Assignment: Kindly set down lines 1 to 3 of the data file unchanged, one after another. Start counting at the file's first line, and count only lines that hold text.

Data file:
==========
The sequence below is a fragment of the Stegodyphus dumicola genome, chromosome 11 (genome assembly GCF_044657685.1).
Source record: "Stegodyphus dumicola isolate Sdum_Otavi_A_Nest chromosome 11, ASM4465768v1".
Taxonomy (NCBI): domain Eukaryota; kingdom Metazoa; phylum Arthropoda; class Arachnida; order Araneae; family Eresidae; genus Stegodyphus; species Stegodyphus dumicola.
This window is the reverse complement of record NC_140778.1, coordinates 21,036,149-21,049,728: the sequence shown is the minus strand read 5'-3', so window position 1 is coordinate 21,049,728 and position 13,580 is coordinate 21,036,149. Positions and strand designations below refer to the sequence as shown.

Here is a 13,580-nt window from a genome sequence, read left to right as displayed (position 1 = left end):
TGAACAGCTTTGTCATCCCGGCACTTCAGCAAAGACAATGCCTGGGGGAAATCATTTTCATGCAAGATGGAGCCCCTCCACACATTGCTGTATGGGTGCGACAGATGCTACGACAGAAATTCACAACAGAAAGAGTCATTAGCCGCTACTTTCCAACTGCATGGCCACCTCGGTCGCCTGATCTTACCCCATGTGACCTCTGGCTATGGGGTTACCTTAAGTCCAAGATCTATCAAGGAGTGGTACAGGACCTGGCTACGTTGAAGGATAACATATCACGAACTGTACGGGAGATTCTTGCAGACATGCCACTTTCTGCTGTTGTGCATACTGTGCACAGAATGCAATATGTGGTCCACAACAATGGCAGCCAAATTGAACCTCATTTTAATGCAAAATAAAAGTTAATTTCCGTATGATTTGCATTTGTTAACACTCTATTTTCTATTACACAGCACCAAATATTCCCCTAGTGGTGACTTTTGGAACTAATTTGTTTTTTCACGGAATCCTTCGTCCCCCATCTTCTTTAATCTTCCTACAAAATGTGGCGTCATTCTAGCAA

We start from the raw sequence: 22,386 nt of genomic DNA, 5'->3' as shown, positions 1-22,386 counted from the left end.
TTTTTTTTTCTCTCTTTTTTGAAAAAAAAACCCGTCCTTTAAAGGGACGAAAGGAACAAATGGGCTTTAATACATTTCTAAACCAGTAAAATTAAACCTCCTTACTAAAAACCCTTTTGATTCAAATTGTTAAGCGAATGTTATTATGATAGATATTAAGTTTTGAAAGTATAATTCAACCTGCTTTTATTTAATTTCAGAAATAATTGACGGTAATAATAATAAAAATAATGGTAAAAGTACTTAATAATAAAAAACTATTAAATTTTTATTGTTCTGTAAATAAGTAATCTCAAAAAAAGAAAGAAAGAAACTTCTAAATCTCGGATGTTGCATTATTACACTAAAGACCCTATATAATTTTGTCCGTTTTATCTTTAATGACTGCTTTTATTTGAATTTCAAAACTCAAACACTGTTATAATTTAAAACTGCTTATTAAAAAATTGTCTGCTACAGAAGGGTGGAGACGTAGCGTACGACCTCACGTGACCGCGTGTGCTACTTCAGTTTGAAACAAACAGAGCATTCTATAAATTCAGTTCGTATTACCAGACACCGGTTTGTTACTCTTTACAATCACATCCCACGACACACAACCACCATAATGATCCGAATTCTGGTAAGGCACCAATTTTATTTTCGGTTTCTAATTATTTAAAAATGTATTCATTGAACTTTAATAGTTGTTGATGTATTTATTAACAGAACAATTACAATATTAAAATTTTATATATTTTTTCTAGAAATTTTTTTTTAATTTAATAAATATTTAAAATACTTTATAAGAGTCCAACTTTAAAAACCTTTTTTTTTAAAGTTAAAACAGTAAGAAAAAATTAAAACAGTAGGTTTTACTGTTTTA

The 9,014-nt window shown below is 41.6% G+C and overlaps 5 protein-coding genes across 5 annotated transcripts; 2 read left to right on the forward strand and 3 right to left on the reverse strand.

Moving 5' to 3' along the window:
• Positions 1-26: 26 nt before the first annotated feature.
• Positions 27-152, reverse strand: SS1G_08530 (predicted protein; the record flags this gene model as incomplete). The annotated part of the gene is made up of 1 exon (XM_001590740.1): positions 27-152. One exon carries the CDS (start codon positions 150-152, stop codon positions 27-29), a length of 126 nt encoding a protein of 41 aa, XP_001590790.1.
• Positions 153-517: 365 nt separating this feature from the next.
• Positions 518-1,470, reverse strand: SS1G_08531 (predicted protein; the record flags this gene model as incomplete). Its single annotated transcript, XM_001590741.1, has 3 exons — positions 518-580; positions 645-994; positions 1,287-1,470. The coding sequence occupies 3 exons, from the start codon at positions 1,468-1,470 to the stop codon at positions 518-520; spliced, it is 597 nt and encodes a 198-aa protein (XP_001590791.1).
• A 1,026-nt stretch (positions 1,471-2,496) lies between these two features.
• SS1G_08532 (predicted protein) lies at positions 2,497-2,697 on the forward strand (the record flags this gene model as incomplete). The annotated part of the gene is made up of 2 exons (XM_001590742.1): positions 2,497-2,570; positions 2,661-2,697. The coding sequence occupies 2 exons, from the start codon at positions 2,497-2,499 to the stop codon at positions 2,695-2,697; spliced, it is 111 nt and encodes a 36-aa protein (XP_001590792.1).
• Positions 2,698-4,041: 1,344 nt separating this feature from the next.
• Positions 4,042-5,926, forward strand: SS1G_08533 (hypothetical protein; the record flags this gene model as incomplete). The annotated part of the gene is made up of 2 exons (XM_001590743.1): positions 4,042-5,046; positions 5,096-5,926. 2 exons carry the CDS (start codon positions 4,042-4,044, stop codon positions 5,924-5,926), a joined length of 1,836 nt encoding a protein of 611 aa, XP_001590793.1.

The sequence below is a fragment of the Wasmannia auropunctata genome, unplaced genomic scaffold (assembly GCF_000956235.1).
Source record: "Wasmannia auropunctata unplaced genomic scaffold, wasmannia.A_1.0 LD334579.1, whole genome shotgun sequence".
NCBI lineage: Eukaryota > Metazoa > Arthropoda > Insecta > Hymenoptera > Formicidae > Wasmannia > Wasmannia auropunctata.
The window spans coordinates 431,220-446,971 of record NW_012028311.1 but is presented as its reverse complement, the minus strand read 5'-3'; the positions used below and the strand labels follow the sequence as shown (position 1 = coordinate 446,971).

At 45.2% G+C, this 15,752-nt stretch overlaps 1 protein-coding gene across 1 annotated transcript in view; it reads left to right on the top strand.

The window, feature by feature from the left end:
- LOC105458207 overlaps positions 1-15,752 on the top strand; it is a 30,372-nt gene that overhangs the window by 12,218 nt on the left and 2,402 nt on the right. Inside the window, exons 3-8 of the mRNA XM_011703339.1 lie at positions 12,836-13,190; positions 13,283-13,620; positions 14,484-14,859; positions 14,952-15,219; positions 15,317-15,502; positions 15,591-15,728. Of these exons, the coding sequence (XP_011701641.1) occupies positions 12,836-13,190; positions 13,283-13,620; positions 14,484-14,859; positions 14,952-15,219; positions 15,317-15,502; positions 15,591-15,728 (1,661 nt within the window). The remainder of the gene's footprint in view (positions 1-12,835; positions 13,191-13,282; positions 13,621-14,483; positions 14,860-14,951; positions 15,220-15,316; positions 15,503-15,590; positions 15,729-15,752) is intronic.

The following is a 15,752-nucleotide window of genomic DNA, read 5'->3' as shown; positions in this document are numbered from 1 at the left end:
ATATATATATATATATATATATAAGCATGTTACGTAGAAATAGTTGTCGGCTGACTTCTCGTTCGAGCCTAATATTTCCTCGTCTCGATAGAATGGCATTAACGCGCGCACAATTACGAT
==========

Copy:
The sequence below is a fragment of the Stegodyphus dumicola genome, chromosome 11 (genome assembly GCF_044657685.1).
Source record: "Stegodyphus dumicola isolate Sdum_Otavi_A_Nest chromosome 11, ASM4465768v1".
Taxonomy (NCBI): domain Eukaryota; kingdom Metazoa; phylum Arthropoda; class Arachnida; order Araneae; family Eresidae; genus Stegodyphus; species Stegodyphus dumicola.